Who here has seen Doctor Who? It’s been on BBC for over 50 years, so a lot of people. For those who haven’t yet, it’s a show about a time traveling alien called the Doctor who changes his body to prolong his life, which has led to 12 actors in the lead role. There, you’re caught up.
According to my extremely scientific method of “Just Asking People on Facebook”, the most popular version of The Doctor is David Tennant as the Tenth. I agree, and despite amazing portrayals by Matt Smith and Peter Capaldi as the Eleventh and Twelfth Doctors respectively, the Tenth remains my favorite. Maybe it’s because Tennant is immediately likable and relatable the instant you see him in this role, or because he’s the one who was in the lead role when the revived Doctor Who really took off. My theory is that he had more bad episodes than Smith or Capaldi where his portrayal was the only redeemable quality (The Idiot’s Lantern anyone)?
During the Tenth Doctor era from 2006-2010, a lot of the best episodes were written by Steven Moffat, who would go on to become the showrunner for Doctor Who from 2010-2017. Among these are Blink, which I recommend as the first episode that should be shown to someone new to the series, The Empty Child and The Doctor Dances which makes the question “Are you my mummy?” creepy, and my favorite Doctor Who story of all time. Also noteworthy is the two-parter, Silence in the Library and Forest of the Dead, which introduces the character of River Song.
However, there’s one Moffat episode with the Tenth Doctor which has won multiple awards and is a fan favorite that I don’t really care for, and that’s The Girl in the Fireplace from 2006. In this episode the Doctor and his travelling companions stumble across a spaceship that has been damaged. Clockwork repair droids, to fix the ship, have used body parts from the crew to replace broken components and, for some reason, have opened time portals to different times in the life of a French noblewoman from the 1700s. The noblewoman, who turns out to be Madame de Pompadour (mistress to King Louis XV), meets the Doctor and falls in love with him throughout her life as he tries to save her from the robots that want to harvest her brain. He never finds out why they’re chasing after her and the audience doesn’t until the final shot of the episode.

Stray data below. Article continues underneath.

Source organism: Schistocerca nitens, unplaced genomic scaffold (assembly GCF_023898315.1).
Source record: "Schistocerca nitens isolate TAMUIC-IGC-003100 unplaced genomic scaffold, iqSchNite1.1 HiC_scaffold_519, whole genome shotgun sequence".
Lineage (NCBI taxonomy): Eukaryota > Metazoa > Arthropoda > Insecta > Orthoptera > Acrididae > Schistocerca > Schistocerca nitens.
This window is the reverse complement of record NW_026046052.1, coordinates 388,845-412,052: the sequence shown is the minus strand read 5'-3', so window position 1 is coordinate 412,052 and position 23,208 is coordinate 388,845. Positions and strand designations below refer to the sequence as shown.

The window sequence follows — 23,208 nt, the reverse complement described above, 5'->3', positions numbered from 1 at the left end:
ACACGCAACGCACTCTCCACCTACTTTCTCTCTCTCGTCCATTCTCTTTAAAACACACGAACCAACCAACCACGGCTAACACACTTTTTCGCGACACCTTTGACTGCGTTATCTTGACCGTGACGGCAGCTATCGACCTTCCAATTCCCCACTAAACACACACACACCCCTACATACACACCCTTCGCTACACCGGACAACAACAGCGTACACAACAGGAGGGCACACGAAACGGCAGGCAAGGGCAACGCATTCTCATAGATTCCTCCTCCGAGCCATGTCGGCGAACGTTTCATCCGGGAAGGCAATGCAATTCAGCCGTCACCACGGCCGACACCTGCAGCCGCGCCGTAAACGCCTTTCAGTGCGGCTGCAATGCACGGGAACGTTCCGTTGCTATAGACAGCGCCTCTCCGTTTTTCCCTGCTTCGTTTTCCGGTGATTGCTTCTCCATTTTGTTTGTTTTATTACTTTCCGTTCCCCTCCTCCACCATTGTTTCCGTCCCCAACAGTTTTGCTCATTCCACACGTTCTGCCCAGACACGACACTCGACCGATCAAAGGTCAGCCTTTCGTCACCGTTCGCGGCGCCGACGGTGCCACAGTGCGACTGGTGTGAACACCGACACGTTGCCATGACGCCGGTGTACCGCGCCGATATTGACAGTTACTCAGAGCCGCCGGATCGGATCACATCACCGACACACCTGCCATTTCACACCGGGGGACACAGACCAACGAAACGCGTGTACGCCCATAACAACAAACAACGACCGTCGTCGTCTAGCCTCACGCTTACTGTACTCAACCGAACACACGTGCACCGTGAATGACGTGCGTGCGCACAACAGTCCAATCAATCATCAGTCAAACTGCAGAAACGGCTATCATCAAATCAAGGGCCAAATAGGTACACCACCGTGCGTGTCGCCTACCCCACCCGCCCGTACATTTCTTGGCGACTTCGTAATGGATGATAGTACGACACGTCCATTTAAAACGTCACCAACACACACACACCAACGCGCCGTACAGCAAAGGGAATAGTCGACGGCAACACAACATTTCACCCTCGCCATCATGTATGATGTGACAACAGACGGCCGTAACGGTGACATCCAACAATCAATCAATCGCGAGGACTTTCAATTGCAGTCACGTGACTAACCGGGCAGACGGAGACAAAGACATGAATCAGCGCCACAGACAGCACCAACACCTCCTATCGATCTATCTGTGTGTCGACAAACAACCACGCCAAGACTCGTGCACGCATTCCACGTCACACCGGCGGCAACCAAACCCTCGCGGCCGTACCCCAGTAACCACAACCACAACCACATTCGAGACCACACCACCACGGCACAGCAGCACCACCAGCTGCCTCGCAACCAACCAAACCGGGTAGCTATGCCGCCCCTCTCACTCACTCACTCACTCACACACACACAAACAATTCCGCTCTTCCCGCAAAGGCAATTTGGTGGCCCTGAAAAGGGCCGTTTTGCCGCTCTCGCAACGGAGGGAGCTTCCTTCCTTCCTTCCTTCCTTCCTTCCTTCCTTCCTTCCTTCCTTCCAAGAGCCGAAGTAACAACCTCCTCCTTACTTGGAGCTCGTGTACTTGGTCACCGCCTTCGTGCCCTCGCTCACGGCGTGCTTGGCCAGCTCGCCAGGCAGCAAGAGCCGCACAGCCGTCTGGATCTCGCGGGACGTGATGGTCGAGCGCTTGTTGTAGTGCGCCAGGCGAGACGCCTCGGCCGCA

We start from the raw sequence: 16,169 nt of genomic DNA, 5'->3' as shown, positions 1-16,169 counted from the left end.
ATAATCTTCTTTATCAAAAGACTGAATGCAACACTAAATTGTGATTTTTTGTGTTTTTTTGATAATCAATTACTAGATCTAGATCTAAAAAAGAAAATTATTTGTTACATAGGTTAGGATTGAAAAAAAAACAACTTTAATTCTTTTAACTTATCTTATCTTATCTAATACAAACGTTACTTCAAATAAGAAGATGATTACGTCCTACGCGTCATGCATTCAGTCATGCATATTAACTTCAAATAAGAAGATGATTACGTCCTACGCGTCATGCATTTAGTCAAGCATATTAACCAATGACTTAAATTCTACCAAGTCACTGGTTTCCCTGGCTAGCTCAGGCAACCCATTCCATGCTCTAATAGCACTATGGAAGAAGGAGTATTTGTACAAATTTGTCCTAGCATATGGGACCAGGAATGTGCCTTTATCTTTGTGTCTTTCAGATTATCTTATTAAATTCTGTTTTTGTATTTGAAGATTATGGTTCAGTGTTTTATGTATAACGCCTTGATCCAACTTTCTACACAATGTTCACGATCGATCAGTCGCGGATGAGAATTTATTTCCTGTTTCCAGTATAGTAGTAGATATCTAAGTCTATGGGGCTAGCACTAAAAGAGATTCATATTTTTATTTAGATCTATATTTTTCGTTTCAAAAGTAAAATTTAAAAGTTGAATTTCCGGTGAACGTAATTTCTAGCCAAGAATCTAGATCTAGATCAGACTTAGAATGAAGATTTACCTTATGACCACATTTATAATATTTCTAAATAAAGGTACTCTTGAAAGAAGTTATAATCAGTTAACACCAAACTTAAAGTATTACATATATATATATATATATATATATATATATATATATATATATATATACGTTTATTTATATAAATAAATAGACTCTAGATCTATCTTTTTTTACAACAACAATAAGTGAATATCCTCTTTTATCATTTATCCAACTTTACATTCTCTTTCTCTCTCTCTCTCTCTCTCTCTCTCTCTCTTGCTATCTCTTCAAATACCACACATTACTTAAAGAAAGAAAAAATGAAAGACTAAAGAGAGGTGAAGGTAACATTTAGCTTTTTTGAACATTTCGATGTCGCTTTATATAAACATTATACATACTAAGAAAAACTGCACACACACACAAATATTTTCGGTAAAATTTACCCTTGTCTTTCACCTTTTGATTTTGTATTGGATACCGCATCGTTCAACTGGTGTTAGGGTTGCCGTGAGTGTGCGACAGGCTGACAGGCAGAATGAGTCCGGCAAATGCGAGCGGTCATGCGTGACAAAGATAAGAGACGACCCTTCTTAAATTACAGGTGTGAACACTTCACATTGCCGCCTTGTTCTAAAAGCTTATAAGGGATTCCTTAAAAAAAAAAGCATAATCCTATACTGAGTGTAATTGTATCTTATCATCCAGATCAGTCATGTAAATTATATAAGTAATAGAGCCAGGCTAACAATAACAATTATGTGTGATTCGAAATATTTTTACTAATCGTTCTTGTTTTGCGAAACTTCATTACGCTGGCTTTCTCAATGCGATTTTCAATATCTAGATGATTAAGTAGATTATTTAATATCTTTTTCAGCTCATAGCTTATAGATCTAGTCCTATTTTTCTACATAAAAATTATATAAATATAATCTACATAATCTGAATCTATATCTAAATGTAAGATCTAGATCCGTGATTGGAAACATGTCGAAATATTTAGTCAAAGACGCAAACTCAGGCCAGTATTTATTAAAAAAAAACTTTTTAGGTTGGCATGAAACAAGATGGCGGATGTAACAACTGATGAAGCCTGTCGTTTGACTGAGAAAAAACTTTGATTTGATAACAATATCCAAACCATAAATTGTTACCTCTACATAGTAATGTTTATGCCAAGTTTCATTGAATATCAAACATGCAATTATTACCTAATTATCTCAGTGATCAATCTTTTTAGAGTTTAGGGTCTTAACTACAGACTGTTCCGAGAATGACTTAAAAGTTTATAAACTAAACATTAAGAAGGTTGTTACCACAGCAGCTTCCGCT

As usual, David Tennant’s performance as the Tenth Doctor is excellent, especially as he delivers a range from acting drunk to realizing that he’s trapped himself. Sophia Myles plays Pompadour and likewise turns in a great performance, many times acting as someone that the Doctor could see as an equal and would command the respect of a king. The revelation of how the ship is being repaired is fairly creepy, as well as the masquerade masks being worn by the droids.
That’s about the only thing I find creepy about the droids. Whenever I see clockwork gears that are in any way exposed, I keep thinking that one stray pebble or a screw from making repairs could get jammed in there and shut the whole thing down. These droids, throughout the episode, are incapacitated by fire extinguishers, some kind of oil that jams engines that the Doctor just pours on them (bet they wish their gears weren’t exposed now!), and by shutting themselves down. I never bought them as a credible threat and have no idea why the crew didn’t just tip them over and watch them break apart.
I didn’t really see any point in the Doctor’s companions Rose and Mickey being present for this episode. Usually I like both of these characters; Billie Piper as Rose and Noel Clarke as Mickey did fine with their performances. However, if the Doctor was alone on that spaceship while Rose and Mickey were at a space resort the episode would have felt less padded. All they do is get rescued by the Doctor, which I feel was something of a disservice for these characters.
Finally, this was the only one of the episodes written by Moffat for the Tenth Doctor where none of the elements became staples in the series. The Empty Child/The Doctor Dances gave us Captain Jack Harkness, who became a recurring character and even got his own show. Blink gave us the Weeping Angels, which have not yet had a bad episode, and Silence in the Library/Forest of the Dead gave us my favorite companion to the Doctor, River Song. This one, nothing. Yeah, the clockwork droids make an appearance for 5 seconds 7 seasons later, but that’s it.
Do I think this is a bad episode? No, it’s well acted, has some creative ideas, and excellent set and costume design. Did it deserve the Hugo award and to be considered one of the best episodes of the series? No, I don’t think so. If you like Doctor Who then watch this one at some point, but don’t make it your first priority.
Have you seen this episode? What is your favorite episode if you’ve watched this show?
Rating: 3/5 ★★★